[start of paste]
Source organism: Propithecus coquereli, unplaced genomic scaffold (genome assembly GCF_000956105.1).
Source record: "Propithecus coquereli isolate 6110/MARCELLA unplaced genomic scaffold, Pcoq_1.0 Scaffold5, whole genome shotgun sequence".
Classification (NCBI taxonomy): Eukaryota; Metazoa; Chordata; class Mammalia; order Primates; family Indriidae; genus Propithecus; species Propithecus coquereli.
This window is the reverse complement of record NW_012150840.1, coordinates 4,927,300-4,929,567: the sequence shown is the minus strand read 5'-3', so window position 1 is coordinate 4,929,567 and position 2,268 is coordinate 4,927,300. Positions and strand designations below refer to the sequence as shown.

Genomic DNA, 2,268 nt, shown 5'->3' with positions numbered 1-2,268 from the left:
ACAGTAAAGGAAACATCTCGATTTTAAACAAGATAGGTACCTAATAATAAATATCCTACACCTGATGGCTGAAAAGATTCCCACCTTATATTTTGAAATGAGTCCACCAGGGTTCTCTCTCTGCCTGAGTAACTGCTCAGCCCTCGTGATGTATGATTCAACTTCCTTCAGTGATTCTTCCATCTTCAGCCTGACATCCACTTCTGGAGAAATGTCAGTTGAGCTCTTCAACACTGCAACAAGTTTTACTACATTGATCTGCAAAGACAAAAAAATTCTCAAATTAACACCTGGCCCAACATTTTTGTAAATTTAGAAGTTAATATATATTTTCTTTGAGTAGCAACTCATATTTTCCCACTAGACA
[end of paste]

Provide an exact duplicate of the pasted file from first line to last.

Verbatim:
Source organism: Propithecus coquereli, unplaced genomic scaffold (genome assembly GCF_000956105.1).
Source record: "Propithecus coquereli isolate 6110/MARCELLA unplaced genomic scaffold, Pcoq_1.0 Scaffold5, whole genome shotgun sequence".
Classification (NCBI taxonomy): Eukaryota; Metazoa; Chordata; class Mammalia; order Primates; family Indriidae; genus Propithecus; species Propithecus coquereli.
This window is the reverse complement of record NW_012150840.1, coordinates 4,927,300-4,929,567: the sequence shown is the minus strand read 5'-3', so window position 1 is coordinate 4,929,567 and position 2,268 is coordinate 4,927,300. Positions and strand designations below refer to the sequence as shown.

Genomic DNA, 2,268 nt, shown 5'->3' with positions numbered 1-2,268 from the left:
ACAGTAAAGGAAACATCTCGATTTTAAACAAGATAGGTACCTAATAATAAATATCCTACACCTGATGGCTGAAAAGATTCCCACCTTATATTTTGAAATGAGTCCACCAGGGTTCTCTCTCTGCCTGAGTAACTGCTCAGCCCTCGTGATGTATGATTCAACTTCCTTCAGTGATTCTTCCATCTTCAGCCTGACATCCACTTCTGGAGAAATGTCAGTTGAGCTCTTCAACACTGCAACAAGTTTTACTACATTGATCTGCAAAGACAAAAAAATTCTCAAATTAACACCTGGCCCAACATTTTTGTAAATTTAGAAGTTAATATATATTTTCTTTGAGTAGCAACTCATATTTTCCCACTAGACA